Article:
Kabul suicide blast kills 19 in classroom, victims mostly girls
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A suicide bomb attack on a classroom of hundreds of students preparing for exams in the Afghan capital on Friday killed at least 19 people, with most of the casualties girls, police and a witness said.
The blast ripped through Kaaj Higher Educational Center, which coaches mainly adult men and women ahead of university entrance tests.
"We were around 600 in the classroom. But most of the casualties are among the girls," Akbar, a student who was wounded in the attack, told AFP from a nearby hospital.
The bombing happened in the Dasht-e-Barchi neighbourhood of western Kabul, a predominantly Shiite Muslim area home to the minority Hazara community, the target of some of Afghanistan's most deadly attacks.
"Students were preparing for an exam when a suicide bomber struck at this educational centre. Unfortunately, 19 people have been martyred and 27 others wounded," Kabul police spokesman Khalid Zadran said.
A shopkeeper from the area said there was a loud explosion and then crowds of students rushed out of the centre.
"It was chaos as many students, boys and girls, tried to escape from the building. It was a horrific scene. Everyone was so scared," he told AFP anonymously.
Videos posted online and photos published by local media showed bloodied victims being carried away from the scene.
"Security teams have reached the site, the nature of the attack and the details of the casualties will be released later," Abdul Nafy Takor, the interior ministry's spokesman, earlier tweeted.
"Attacking civilian targets proves the enemy's inhuman cruelty and lack of moral standards."
- Scenes of chaos -
Families rushed to area hospitals where ambulances arrived with victims, and lists of those confirmed dead and wounded were posted on the walls.
"We didn't find her here," a distressed woman looking for her sister at one of the hospitals told AFP. "She was 19 years old."
"We are calling her but she's not responding."
Taliban members forced families of victims to leave the site of at least one hospital, fearing a follow-up attack on the crowd.
By Friday afternoon the Taliban allowed journalists to visit the educational centre.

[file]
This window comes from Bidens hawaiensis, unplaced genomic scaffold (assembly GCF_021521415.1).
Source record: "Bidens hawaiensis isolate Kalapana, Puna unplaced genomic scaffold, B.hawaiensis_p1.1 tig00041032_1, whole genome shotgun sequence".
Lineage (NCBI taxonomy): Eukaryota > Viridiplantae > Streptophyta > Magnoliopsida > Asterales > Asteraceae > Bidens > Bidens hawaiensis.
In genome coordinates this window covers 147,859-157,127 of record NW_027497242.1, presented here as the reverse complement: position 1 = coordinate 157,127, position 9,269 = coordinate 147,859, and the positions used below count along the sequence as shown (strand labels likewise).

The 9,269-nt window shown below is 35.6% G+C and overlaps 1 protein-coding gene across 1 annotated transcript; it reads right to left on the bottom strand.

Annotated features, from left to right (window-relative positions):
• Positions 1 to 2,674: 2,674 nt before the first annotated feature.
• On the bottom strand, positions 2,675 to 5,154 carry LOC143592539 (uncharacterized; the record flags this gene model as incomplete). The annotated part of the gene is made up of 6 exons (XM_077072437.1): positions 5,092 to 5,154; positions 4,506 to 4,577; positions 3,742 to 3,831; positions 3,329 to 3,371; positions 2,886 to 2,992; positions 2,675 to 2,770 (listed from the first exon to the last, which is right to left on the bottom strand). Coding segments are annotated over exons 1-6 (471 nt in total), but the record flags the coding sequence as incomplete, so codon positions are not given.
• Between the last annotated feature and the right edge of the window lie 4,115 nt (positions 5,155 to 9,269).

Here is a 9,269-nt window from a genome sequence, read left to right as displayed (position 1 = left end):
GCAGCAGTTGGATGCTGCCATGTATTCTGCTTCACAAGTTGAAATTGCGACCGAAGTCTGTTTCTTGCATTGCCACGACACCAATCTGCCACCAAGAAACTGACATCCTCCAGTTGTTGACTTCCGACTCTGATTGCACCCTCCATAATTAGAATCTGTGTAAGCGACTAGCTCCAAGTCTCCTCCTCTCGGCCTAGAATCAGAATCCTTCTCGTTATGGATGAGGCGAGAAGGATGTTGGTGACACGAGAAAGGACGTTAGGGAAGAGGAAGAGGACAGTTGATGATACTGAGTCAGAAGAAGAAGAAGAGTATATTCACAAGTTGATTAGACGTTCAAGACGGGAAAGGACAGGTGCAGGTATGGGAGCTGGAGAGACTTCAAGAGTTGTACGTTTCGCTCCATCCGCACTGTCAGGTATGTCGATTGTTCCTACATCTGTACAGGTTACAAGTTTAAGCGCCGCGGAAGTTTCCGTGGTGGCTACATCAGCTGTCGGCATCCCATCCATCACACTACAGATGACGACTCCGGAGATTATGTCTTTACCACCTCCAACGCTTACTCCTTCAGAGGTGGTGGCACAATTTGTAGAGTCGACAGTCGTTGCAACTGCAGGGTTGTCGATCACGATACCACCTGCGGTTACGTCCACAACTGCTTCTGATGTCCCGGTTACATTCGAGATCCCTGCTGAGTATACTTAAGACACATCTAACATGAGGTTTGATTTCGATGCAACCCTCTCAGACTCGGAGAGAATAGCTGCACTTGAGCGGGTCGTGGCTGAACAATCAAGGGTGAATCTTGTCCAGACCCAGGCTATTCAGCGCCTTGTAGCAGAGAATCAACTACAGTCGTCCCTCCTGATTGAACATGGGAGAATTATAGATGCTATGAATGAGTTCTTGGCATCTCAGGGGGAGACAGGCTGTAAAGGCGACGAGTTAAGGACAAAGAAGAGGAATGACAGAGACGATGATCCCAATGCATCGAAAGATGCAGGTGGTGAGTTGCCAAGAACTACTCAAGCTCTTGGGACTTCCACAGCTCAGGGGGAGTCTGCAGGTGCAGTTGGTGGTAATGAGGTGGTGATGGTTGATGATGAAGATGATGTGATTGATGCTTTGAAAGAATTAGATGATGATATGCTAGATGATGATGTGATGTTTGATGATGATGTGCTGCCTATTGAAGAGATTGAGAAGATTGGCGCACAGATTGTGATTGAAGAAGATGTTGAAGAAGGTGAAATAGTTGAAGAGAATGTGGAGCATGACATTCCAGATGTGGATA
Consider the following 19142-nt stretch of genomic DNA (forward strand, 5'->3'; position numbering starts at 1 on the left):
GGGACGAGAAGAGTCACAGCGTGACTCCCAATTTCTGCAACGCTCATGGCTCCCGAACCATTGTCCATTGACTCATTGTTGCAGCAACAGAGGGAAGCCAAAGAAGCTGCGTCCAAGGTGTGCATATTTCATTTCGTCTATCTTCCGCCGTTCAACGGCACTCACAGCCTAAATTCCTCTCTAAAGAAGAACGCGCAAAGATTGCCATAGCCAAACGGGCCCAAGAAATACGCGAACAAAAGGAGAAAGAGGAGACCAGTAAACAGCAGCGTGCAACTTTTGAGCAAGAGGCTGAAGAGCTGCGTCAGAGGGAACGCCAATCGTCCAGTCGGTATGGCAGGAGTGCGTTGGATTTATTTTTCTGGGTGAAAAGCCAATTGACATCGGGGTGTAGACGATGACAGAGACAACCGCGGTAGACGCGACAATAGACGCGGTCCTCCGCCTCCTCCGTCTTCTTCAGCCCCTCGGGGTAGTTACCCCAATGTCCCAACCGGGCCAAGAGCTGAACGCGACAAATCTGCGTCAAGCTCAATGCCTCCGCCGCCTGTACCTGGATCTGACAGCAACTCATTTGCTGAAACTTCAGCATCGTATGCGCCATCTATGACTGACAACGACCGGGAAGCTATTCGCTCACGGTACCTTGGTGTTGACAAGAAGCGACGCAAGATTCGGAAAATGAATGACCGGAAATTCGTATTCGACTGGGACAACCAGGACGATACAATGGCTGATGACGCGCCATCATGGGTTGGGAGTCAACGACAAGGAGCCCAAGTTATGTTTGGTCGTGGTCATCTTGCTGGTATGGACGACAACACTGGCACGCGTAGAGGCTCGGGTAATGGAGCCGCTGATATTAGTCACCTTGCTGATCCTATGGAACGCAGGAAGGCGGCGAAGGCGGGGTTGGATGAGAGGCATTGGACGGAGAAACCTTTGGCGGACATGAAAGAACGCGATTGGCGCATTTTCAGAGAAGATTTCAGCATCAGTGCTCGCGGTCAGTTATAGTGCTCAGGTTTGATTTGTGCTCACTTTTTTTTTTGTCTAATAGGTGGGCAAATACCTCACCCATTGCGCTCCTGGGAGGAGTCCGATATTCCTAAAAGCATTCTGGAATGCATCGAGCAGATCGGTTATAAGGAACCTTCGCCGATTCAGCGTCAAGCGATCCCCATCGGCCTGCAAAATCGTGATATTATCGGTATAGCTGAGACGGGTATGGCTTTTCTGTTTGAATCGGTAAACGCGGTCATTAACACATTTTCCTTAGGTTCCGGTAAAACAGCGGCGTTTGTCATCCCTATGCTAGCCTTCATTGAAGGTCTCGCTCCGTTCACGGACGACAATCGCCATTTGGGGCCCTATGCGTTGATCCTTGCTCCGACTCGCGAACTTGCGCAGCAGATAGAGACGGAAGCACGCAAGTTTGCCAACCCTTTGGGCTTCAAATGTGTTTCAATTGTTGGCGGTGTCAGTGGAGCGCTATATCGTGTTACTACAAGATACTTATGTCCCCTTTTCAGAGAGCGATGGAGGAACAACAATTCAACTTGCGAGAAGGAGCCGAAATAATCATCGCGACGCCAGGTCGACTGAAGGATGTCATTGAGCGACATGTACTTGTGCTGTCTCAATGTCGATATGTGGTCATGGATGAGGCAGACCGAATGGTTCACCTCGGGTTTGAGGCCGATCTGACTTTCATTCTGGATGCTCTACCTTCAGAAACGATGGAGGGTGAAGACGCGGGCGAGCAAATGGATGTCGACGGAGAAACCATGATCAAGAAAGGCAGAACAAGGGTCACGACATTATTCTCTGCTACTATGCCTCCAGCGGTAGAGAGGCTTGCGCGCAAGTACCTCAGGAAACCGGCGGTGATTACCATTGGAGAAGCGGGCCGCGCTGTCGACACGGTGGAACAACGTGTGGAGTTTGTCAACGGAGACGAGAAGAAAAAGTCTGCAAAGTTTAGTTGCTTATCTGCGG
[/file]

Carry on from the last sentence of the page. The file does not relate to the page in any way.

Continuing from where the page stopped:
The roof of the hall where students had gathered for a test had completely collapsed, while its doors and windows were blown out, an AFP correspondent reported.
Municipal workers were cleaning the floor, but still some patches of dried blood and pieces of flesh lay scattered.
- Frequently attacked neighbourhood -
The Taliban's return to power in Afghanistan last year brought an end to the two-decade war and a significant reduction in violence, but security has begun to deteriorate in recent months.
Afghanistan's Shiite Hazaras have faced persecution for decades, with the Taliban accused of abuses against the group when they first ruled from 1996 to 2001.
Such accusations picked up again after they swept back to power.
Hazaras are also the frequent target of attacks by the Taliban's enemy, the Islamic State (IS) armed group. Both consider them heretics.
Many attacks have devastated the Dasht-e-Barchi neighbourhood, with several targeting women, children and schools.
Last year, before the Taliban returned to power, at least 85 people -- mainly girl students -- were killed and about 300 wounded when three bombs exploded near their school in the area.
No group claimed responsibility, but a year earlier IS claimed a suicide attack on an educational centre in the same neighbourhood that killed 24, including students.
In May 2020, the group was blamed for a bloody gun attack on a maternity ward of a hospital in Dasht-e-Barchi that killed 25 people, including new mothers.
And in April this year, two deadly bomb blasts at separate education centres in the area killed six people and wounded at least 20 others.
Education is a flashpoint issue in Afghanistan, with the Taliban blocking many girls from returning to secondary education. The Islamic State also stands against the education of women and girls.